At age 14, Melissa Ohden learned that her biological mother was forced to have a saline abortion, one that she defied the odds by surviving despite being in the womb only an estimated 31 weeks.

Years later, a nurse who cared for her in the NICU told Ohden: “A tall blond nurse rushed me in, and she shouted, ‘That darned [abortion doctor] messed up. She just kept gasping for breath, and I couldn’t just leave her there to die.’”

Even more incredible, Ohden, who had been “gasping for breath” but is now 41, says she survived an ordeal that lasted five days instead of the usual 72 hours for that type of procedure in 1977.

An unborn baby normally “would soak in that toxic salt solution being poisoned and scalded, and then they would induce labor to expel that deceased child from the womb,” Ohden says in an interview with The Daily Signal.

“Through my medical records, we actually have learned that I soaked in that toxic salt solution not for three days, but five,” she says, adding:

They kept trying over that five-day period to induce my birth mother’s labor. I often joke I’m a little stubborn; I was just not willing to budge. But finally on that fifth day, they succeeded, induced her labor, and they were of course very surprised when I was born alive.

Ohden, who later was adopted, says she has spent the past 12 years speaking out to share her story and connect with others who had similar experiences.

“I’ve never intended to live this public life as a survivor,” she says. “But I have learned that that’s my purpose.”

She met last week with President Donald Trump in the Oval Office.

Ohden recalls in the interview with The Daily Signal:

It was our opportunity to share our stories with the president, to help him understand the impact that late-term abortion has had on our lives, and really for each of us to thank him for his commitment. … I shook his hand and said, ‘On behalf of the 269 survivors that I’ve connected with, through my work, I want to thank you for your commitment and all that you do for life.’

And I meant that. I wasn’t there for myself that day, I was there for all of the survivors that I work with, who are so grateful for President Trump and all that he’s doing, and for those children who are going to lose their lives to abortion.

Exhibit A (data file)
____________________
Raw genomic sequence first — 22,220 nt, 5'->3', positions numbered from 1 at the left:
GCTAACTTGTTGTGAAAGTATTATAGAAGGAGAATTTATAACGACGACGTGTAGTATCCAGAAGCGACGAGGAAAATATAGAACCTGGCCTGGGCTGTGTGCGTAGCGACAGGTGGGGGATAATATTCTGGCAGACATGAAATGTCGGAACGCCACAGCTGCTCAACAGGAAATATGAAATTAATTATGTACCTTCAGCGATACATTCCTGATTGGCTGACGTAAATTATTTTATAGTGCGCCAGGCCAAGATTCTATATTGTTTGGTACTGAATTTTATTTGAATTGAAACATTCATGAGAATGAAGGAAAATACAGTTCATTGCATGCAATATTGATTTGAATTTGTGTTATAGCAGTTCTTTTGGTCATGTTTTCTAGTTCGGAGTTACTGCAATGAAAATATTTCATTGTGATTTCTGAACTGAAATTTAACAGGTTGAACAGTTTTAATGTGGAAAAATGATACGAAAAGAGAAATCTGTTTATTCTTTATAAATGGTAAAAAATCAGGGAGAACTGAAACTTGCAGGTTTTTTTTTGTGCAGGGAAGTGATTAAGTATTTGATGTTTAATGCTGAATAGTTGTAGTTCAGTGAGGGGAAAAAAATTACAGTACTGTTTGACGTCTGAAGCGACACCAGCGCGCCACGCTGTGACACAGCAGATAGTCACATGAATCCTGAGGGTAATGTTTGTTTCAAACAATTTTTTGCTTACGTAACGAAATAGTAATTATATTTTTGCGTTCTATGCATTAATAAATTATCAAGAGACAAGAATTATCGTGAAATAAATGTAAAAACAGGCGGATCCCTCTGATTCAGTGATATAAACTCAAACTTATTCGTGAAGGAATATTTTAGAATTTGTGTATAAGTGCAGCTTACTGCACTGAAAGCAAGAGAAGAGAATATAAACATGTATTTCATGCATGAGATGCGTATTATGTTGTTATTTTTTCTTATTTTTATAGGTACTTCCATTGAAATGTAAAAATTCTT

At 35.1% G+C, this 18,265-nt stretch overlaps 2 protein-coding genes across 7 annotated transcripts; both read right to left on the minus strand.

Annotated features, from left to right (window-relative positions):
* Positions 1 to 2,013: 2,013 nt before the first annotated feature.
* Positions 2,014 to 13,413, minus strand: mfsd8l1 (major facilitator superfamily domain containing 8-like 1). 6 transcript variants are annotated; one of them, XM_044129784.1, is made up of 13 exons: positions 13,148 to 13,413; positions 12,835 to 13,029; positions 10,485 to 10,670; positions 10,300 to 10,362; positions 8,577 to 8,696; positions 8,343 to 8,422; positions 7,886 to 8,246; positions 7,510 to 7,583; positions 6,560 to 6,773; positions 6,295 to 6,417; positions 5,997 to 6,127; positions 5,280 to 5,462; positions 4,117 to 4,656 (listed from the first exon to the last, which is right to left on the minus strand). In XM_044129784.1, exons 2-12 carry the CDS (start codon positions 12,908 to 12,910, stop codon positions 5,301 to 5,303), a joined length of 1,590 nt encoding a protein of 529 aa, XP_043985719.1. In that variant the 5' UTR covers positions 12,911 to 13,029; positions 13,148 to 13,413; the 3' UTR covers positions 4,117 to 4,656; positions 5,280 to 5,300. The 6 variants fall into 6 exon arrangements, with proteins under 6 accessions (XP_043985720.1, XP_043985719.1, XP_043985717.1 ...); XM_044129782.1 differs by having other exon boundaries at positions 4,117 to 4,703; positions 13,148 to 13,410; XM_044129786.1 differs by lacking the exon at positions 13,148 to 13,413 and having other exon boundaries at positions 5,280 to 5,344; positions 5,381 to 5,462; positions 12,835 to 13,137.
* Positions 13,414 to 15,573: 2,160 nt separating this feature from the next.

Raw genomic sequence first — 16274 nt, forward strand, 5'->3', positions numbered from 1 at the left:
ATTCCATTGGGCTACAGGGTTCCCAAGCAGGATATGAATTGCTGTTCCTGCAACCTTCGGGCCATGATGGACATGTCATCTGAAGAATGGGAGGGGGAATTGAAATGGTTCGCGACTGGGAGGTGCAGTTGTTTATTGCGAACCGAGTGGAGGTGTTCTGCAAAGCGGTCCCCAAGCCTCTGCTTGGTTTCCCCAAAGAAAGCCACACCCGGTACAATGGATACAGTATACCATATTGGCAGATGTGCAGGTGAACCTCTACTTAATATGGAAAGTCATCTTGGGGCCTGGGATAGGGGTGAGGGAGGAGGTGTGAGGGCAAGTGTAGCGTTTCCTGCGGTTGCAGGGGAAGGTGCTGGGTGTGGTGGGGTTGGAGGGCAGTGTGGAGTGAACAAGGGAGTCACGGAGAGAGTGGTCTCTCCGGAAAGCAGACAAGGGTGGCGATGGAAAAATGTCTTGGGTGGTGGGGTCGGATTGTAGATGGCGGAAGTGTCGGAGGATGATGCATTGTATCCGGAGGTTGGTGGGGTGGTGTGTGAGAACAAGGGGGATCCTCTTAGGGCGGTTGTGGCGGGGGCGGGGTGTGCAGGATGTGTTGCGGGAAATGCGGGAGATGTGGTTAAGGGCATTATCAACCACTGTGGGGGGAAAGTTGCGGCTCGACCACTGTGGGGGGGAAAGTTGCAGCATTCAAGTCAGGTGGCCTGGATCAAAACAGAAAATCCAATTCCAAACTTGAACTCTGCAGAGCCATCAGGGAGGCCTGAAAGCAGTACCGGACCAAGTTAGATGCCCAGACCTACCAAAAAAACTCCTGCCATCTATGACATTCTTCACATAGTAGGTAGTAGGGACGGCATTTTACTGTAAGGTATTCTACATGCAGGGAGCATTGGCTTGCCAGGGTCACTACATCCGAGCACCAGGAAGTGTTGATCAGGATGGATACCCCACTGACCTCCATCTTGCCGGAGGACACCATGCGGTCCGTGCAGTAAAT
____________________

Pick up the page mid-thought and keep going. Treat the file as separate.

Ohden says she is troubled by the recent debate over infanticide and failed Senate votes to provide medical care to abortion survivors, especially when she is just one of many with a similar story:

The way that I’ve described it to some people is we’re living in this time right now where it feels like everybody is having this conversation about abortion and children who survive. They’re having this conversation not realizing that we’re out here.

It’s really interesting that the Democrats are introducing this really aggressive legislation [to allow abortion] through the third trimester, yet at the same time wanting to delete the protection for children like me that survive abortions. The more they introduce this kind of legislation, the greater the likelihood it’s going to be that children like me survive.

“And so we desperately need that Born-Alive Survivors Protection Act to ensure that we’re provided medical care,” Ohden says, using “we” to put herself in the company of all abortion survivors.

The legislation would insure that babies who survive abortions are given the medical care needed to survive. A roll call vote in the Senate is set for Monday.

“This is a human rights issue, this is not an affront to Roe v. Wade,” she says, referring to the 1973 Supreme Court decision legalizing abortion across the nation. “I’m just simply asking for people to see the dignity of our lives, and provide us the same medical care that any child should be afforded.”

As for her biological family, Ohden has reconnected slowly with several members, including her biological mother, who found out that she spent nearly 30 years believing her child had been aborted.

By coincidence, Ohden and her family moved to Kansas City, Missouri, where her biological mother lives.

“When I say she’s a part of my life, I mean she’s really a part of my life. I was just at a birthday party with her a couple of weeks ago. We were just texting back-and-forth last night about school cancellations, because we had a snowstorm.”

Ohden says her biological father died over 10 years ago.

Biological cousins and a grandfather told her that her grandmother “forced” her mother to get the abortion, she says.

She says her own experience as a mother makes her even more grateful to be alive—and to use her voice to speak out.

“I’m a mother of two young daughters, and one of my oldest was actually born at the same hospital where my life was supposed to end,” Ohden says. “[I] do the work that I do not only because I believe every child deserves that opportunity to live, but because I see firsthand the impact that abortion has on all of us, and for generations to come.”

“My children never would have lived if that abortion would have succeeded in ending my life, and so that motivates me to do the work that I do in this world.”